By Randall Osborne

Trimeris Inc., a drug discovery company with a lead candidate that is believed to inhibit HIV infection by preventing the virus from fusing with host cells, raised $33 million in an initial public offering (IPO).

The Durham, N.C.-based company sold 2.75 million shares at $12 per share, and plans to move ahead with its Phase II study of T-20 (pentafuside) in the next few weeks.

After the offering, the company will have about 10.15 million shares outstanding. The underwriters — UBS Securities L.L.C., of New York, and NationsBanc Montgomery Securities Inc., of San Francisco — have an overallotment option to purchase up to 412,500 shares.

An earlier, 14-day Phase I/II trial of 16 patients using T-20 intravenously found a dose-dependent reduction in viral load, said Ross Johnson, president and CEO of Trimeris. The finding is especially significant, since T-20 works by keeping the virus from attaching to cells, rather than fighting the virus after it has invaded.

"This is the first-ever demonstration that blockade of an external target results in a reduction of viral load," Johnson said. "Four [subjects] went below the limit of detection with no side effects."

The upcoming Phase II trial will use a delivery system manufactured by MiniMed, of Sylmar, Calif., a maker of devices used for continual infusion of insulin for diabetics. Trimeris signed an agreement with MiniMed in April to develop a pump for administering T-20 subcutaneously to HIV patients.

Pump Makes Taking Drug Easier For Patients

Matthew Megaro, chief operating officer for Trimeris, said the device resembles a pager and is worn on the patient's belt or waistband. "A syringe cartridge goes in the back, and there's a very narrow nylon tube that comes out of the pump device. You put [the drug] in with a small, push-pin needle." Left in the injection site is a cannula through which the drug flows in measured amounts.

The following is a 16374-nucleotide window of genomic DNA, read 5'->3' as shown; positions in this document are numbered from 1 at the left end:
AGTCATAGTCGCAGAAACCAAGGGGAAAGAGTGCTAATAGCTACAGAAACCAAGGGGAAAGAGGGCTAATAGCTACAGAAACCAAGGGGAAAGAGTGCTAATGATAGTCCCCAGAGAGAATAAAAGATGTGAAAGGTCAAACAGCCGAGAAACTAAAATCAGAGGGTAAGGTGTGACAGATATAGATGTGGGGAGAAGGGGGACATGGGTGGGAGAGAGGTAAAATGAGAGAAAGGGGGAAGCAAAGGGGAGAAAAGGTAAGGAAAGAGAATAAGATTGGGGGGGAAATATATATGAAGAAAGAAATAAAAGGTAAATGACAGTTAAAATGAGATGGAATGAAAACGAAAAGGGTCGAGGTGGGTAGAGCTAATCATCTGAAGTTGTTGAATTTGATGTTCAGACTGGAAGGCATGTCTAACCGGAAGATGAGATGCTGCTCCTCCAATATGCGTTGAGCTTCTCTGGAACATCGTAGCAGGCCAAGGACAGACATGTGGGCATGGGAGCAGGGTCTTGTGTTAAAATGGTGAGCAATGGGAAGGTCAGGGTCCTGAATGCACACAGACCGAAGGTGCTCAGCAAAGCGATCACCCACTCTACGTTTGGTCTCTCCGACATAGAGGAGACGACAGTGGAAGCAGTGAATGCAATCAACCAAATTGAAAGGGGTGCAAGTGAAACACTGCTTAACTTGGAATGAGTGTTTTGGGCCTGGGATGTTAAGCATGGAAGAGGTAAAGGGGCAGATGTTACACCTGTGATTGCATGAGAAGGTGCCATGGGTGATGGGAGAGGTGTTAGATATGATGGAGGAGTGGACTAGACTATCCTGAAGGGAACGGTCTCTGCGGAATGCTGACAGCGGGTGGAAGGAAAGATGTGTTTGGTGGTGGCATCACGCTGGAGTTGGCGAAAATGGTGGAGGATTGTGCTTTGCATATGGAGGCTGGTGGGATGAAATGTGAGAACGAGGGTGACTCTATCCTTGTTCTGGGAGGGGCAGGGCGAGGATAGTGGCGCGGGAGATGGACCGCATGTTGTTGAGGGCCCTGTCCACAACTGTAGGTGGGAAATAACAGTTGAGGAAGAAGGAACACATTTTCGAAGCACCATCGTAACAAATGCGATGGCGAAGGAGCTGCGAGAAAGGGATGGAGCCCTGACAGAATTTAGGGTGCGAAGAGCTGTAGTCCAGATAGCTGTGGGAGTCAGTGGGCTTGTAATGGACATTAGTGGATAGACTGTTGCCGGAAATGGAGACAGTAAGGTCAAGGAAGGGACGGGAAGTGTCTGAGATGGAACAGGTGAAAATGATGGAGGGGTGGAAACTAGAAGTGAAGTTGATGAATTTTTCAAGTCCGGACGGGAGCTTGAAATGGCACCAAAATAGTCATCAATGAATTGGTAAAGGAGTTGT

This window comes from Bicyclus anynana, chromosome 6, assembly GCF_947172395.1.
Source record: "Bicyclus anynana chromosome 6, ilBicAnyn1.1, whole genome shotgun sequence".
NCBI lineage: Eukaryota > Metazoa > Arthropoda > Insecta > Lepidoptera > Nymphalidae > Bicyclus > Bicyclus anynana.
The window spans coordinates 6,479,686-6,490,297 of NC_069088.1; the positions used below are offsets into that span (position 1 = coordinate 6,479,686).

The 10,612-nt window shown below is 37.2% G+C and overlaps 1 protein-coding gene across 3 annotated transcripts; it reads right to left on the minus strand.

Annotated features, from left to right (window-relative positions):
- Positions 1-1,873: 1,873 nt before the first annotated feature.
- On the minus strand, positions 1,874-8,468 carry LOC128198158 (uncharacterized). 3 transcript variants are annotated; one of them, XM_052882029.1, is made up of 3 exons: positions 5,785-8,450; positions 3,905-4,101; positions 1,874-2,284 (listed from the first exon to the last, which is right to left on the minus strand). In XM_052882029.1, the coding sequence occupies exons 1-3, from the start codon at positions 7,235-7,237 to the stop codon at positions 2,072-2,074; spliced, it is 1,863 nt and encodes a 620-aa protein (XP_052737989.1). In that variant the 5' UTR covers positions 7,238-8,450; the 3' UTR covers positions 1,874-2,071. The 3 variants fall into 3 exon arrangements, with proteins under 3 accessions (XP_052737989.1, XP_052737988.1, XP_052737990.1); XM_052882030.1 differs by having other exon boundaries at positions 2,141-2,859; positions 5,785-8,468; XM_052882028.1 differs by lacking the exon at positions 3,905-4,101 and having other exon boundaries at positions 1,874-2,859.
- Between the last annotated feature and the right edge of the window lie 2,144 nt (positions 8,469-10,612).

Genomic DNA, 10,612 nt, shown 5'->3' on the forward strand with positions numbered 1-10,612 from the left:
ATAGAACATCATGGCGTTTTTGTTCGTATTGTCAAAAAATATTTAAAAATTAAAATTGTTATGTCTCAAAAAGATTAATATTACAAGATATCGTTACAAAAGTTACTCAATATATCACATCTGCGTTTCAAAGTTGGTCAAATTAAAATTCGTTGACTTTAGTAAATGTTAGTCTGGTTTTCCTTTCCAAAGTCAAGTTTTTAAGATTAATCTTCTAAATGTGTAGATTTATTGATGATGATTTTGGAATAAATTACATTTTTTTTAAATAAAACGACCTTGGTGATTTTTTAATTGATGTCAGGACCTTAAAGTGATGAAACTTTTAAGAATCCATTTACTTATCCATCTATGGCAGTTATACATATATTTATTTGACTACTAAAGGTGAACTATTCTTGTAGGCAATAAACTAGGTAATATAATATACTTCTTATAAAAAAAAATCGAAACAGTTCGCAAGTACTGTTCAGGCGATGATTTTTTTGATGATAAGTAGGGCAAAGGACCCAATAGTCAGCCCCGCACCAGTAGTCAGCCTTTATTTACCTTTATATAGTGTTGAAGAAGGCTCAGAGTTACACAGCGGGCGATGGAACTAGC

Compliance with drug dosages has been a problem in treating AIDS patients, who must often take several doses of various drugs at scattered times of day. The T-20 pump avoids that problem, Megaro said. "You generally forget you have it on, and you can't miss a dose," he said.

Endpoints of the Phase I/II trial, in addition to safety, were changes in viral load and CD4 counts, which are common standards for AIDS drugs, Megaro said. CD4 is the protein embedded in the outer T cell wall that functions as the receptor for the AIDS virus. The upcoming Phase II trial will last "a few months," using 30 to 40 subjects at a single site, with similar endpoints, Megaro said.

Larger trials of T-20 will begin early next year, on patients not responsive to any currently used AIDS drugs.

Founded in 1993, Trimeris developed T-20 — which was discovered in the viral coat protein of HIV-1 — through a collaboration with Duke University, in Durham, N.C. Trimeris, with 35 employees, also has developed computerized antifusion searching technology to identify regions of enveloped viruses suitable for drug intervention.

As of June 30, Trimeris had $8.912 million cash, with a net loss of $3.478 million for the first six months of 1997. Trimeris' stock (NASDAQ:TRMS), which began trading Tuesday, closed Thursday at $12.375, up $0.125. *

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